This year hasn’t been a good one for U.S. farmers.
Though most sectors of the U.S. economy are strong, real net farm income is projected to drop to a nine-year low. Harvest season has been filled with droughts and storms. Workforce shortages and devastating trade barriers aren’t going away.
Even as farmers struggle under a GOP President and Congress, the agriculture industry hasn’t broken from its trend of favoring Republicans with its campaign contributions.
GOP donor support is high in part because major farming operations generally contribute to incumbent politicians in the agriculturally-rich districts they are located in, which are represented mostly by Republicans.
For example, the biggest recipient of dairy industry giving is Rep. David Valadao (R-Calif.) with $142,747 in contributions from dairy industry affiliates, employees and PACs. Valadao represents a dairy farmer-rich area and owned his own family farm for years.
With negotiations over the new Farm Bill currently ongoing, leaders of the chambers’ respective agriculture committees are also well-supported. House Agriculture Committee Chairman Mike Conaway (R-Texas) has received a candidate-high $808,728 from the agribusiness sector this cycle.
The most popular Democratic representative this cycle — netting $536,325 — is Rep. Collin Peterson (D-Minn.), who represents the corn and soybean-dominated southern Minnesota and is the ranking member on the House Agriculture Committee.
Two crucial blanket issues for farmers — trade and immigration — have not been helped by the GOP-led government. At the same time, typical Republican policies such as low taxes and fewer environmental regulations align with most farmers’ interests.
The American Farm Bureau Federation is a non-partisan organization, but as the largest group representing U.S. farmers, its policy opinions hold a lot of weight in Washington. The group has decried some Trump Administration policies — his trade war with China in particular — but also supported Trump’s tax cuts and his recent proposal to allow expanded E15 sales.
Paul Schlegel, managing director of public policy at the bureau, noted that immigration is an important issue to farmers, as farming operations simply cannot find enough workers.
“Labor is a serious challenge … the current guest worker program is not open to certain year-round operations such as dairy and mushroom farmers,” Schlegel said. “We want a program that says any farmer with any commodity, during any season and any time of year can get workers and that they’re legal. We need to get that and we need a transition period to stabilize the workers we do have.”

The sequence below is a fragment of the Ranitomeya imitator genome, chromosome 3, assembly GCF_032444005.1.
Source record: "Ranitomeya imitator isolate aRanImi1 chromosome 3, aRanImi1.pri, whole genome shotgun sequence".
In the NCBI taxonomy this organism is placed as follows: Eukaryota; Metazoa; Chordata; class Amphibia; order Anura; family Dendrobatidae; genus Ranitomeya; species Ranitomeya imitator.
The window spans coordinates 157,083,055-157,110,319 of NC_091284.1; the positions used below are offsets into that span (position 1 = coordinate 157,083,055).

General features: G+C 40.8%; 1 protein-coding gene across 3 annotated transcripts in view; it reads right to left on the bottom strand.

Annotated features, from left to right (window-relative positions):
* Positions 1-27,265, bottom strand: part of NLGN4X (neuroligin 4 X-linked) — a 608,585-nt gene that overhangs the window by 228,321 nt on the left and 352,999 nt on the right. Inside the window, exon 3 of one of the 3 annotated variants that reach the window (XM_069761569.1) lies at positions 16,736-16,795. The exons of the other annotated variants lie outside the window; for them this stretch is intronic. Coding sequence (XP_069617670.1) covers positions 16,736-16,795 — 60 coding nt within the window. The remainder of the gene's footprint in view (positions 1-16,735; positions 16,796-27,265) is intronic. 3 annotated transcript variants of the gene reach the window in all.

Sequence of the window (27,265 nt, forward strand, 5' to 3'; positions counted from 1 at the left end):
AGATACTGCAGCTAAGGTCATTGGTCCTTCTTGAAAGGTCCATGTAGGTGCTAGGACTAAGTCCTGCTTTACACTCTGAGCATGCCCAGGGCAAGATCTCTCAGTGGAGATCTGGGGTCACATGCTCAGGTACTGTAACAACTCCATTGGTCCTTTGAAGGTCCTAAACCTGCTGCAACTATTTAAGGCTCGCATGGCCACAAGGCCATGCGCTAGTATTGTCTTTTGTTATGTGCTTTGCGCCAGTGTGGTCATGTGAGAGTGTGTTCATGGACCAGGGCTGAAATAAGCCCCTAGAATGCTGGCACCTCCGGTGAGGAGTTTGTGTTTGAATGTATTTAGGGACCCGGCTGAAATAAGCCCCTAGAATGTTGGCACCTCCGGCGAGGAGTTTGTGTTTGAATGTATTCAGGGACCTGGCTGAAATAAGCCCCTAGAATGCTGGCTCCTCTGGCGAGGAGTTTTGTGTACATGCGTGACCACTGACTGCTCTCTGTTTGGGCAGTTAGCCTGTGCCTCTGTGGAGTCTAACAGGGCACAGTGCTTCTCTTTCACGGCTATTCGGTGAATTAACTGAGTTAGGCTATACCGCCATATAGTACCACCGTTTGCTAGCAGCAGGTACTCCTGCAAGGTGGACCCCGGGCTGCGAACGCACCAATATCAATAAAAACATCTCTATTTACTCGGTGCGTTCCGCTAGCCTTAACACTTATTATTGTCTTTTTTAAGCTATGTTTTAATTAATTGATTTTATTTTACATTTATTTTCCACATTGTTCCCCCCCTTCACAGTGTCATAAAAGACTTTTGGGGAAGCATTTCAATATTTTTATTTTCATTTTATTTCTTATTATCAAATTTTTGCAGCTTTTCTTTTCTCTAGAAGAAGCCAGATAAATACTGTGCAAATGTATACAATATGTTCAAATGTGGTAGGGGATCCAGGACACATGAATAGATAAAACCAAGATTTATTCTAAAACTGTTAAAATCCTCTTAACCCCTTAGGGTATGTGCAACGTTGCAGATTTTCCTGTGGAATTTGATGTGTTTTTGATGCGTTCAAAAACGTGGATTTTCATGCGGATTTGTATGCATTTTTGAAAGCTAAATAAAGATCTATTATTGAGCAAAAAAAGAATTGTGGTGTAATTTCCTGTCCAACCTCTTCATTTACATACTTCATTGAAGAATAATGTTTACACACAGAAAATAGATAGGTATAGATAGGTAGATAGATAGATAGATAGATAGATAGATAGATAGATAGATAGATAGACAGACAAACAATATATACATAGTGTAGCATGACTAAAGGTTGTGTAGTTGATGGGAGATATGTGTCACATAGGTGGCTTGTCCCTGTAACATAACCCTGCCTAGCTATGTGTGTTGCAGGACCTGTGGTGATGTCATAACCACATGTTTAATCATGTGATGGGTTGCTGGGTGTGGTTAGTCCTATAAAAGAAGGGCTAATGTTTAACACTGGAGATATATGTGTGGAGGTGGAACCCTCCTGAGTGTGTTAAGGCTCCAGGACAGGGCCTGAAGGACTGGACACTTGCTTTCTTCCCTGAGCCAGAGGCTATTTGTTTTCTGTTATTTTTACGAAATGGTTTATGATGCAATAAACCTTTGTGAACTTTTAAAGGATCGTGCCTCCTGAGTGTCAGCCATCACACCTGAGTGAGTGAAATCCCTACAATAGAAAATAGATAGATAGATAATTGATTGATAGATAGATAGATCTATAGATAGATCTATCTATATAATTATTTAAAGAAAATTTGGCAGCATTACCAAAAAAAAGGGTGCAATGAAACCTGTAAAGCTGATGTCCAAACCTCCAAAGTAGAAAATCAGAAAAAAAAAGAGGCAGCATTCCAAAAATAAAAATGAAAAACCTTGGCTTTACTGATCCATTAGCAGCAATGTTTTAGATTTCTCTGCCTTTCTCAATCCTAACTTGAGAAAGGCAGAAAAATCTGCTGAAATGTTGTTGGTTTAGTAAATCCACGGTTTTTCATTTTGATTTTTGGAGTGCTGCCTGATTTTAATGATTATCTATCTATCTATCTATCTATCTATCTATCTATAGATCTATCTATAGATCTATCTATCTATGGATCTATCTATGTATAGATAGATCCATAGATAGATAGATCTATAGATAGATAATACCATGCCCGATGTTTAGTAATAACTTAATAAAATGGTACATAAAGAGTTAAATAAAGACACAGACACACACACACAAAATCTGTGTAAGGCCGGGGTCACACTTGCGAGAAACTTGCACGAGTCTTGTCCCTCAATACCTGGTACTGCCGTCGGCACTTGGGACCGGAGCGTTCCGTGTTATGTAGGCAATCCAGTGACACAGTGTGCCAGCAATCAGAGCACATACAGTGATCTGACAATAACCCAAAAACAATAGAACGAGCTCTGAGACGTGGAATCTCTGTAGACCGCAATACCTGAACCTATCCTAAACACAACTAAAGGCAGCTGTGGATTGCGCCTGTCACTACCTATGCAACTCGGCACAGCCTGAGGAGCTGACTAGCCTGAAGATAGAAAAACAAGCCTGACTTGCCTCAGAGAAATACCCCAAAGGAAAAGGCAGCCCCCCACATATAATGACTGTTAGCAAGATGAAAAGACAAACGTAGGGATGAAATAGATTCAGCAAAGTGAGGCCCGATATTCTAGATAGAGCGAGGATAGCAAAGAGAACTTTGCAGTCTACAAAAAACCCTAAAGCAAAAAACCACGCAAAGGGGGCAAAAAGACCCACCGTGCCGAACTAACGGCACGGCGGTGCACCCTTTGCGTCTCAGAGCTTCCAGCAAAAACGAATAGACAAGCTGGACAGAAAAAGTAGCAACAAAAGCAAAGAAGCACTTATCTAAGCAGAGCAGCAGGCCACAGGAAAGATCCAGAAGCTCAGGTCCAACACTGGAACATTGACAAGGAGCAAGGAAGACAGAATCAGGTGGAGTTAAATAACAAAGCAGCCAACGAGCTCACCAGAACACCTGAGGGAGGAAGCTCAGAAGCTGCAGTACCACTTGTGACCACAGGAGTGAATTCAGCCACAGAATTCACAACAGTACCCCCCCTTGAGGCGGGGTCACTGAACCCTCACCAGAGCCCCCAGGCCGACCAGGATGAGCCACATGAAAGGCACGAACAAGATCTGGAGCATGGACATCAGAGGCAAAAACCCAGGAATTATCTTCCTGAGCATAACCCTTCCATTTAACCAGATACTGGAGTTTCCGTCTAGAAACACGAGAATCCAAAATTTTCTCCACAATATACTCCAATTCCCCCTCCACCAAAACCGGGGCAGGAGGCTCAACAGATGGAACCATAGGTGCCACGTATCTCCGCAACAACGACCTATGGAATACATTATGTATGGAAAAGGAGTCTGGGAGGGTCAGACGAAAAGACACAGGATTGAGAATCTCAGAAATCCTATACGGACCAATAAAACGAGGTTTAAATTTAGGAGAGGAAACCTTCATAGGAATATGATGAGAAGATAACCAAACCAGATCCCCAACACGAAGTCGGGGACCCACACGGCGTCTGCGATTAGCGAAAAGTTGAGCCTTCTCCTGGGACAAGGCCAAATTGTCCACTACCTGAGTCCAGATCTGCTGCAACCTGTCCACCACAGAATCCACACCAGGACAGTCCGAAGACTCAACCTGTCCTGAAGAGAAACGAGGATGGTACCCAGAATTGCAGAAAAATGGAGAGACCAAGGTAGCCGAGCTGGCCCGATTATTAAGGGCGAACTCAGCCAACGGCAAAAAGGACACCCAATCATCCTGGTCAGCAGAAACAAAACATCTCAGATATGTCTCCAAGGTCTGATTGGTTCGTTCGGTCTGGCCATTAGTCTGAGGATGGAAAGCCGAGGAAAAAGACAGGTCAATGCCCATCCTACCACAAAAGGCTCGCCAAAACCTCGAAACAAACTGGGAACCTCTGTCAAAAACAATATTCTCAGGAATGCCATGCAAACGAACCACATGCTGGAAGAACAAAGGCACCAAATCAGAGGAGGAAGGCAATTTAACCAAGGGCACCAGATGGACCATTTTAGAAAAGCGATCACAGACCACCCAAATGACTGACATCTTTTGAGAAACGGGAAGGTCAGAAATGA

The Bureau endorsed a bipartisan bill (H.R. 6417) led by Rep. Bob Goodlatte (R-Va.), which would have allowed more guest workers and permit them to work all year, but it hasn’t been given a standalone vote by leadership.
“It’s not perfect but it offers a bit of hope of what we’re looking for,” Schlegel said.
The bureau has warned against the detrimental effects of mandating E-Verify — a popular idea among GOP members of Congress and a measure included in Goodlatte’s bill — saying it would cause production to drop by a massive $60 billion.
But if immigration is a challenging subject for farming leaders, the ongoing trade war is downright frustrating. Tariffs were not eliminated before the start of the harvest season, and although the GOP-led Congress has passed resolutions rebuking Trump’s tariffs, it has not taken action to remove them.
Agriculture groups lauded the administration’s United States-Mexico-Canada Agreement (USMCA) — meant to replace the North American Free Trade Agreement (NAFTA) — but they always make sure to note that the administration is still endangering farmers with their biggest market: China.
“With USMCA, KORUS, and other agreements in sight, we are hopeful that a negotiated solution to the China tariffs could be in sight,” American Soybean Association President and Illinois farmer John Heisdorffer said in an October release.
Though the U.S. government paid out $4.7 billion to farmers in late August — most of which went to the hardest-hit soybean farmers — farm groups have asked for more to offset losses. The National Milk Producers Federation asked for another $1 billion after dairy farmers were given $127 million, saying milk producers stood to lose $1.5 billion from tariffs in the second half of 2018.
The percentage of donations from crop processors to Democrats shifted from 31 percent in the first 18 months of the cycle to 36 percent in the last three-and-a-half months. Livestock changed from 29 percent to 36 percent over the same period. Dairy shifted from 24 percent to 36 percent.
Still, free-trade seeking farmers, in general, don’t appear to see Democrats — who like Republicans are not unified on the subject of Trump’s tariffs — as the solution to their problems.
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